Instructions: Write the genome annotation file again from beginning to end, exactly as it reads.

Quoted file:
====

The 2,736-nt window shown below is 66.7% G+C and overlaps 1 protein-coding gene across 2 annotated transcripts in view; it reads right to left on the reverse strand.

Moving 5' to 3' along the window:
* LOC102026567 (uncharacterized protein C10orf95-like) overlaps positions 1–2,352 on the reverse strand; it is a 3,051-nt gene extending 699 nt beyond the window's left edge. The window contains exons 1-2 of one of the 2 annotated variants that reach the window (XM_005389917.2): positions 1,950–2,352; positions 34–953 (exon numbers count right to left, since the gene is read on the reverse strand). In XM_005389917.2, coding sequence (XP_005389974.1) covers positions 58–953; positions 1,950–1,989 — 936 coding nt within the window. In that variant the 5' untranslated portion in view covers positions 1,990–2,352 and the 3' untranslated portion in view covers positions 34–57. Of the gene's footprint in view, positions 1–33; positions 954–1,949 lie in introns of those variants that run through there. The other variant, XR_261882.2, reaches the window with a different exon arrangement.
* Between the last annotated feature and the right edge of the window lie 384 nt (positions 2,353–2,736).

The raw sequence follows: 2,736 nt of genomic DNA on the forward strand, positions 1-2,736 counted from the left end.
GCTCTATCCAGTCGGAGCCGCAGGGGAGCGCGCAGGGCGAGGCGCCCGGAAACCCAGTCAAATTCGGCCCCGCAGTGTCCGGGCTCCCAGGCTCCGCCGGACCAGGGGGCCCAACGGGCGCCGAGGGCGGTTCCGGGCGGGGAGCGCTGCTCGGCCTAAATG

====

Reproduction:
The 2,736-nt window shown below is 66.7% G+C and overlaps 1 protein-coding gene across 2 annotated transcripts in view; it reads right to left on the reverse strand.

Moving 5' to 3' along the window:
* LOC102026567 (uncharacterized protein C10orf95-like) overlaps positions 1–2,352 on the reverse strand; it is a 3,051-nt gene extending 699 nt beyond the window's left edge. The window contains exons 1-2 of one of the 2 annotated variants that reach the window (XM_005389917.2): positions 1,950–2,352; positions 34–953 (exon numbers count right to left, since the gene is read on the reverse strand). In XM_005389917.2, coding sequence (XP_005389974.1) covers positions 58–953; positions 1,950–1,989 — 936 coding nt within the window. In that variant the 5' untranslated portion in view covers positions 1,990–2,352 and the 3' untranslated portion in view covers positions 34–57. Of the gene's footprint in view, positions 1–33; positions 954–1,949 lie in introns of those variants that run through there. The other variant, XR_261882.2, reaches the window with a different exon arrangement.
* Between the last annotated feature and the right edge of the window lie 384 nt (positions 2,353–2,736).

The raw sequence follows: 2,736 nt of genomic DNA on the forward strand, positions 1-2,736 counted from the left end.
GCTCTATCCAGTCGGAGCCGCAGGGGAGCGCGCAGGGCGAGGCGCCCGGAAACCCAGTCAAATTCGGCCCCGCAGTGTCCGGGCTCCCAGGCTCCGCCGGACCAGGGGGCCCAACGGGCGCCGAGGGCGGTTCCGGGCGGGGAGCGCTGCTCGGCCTAAATG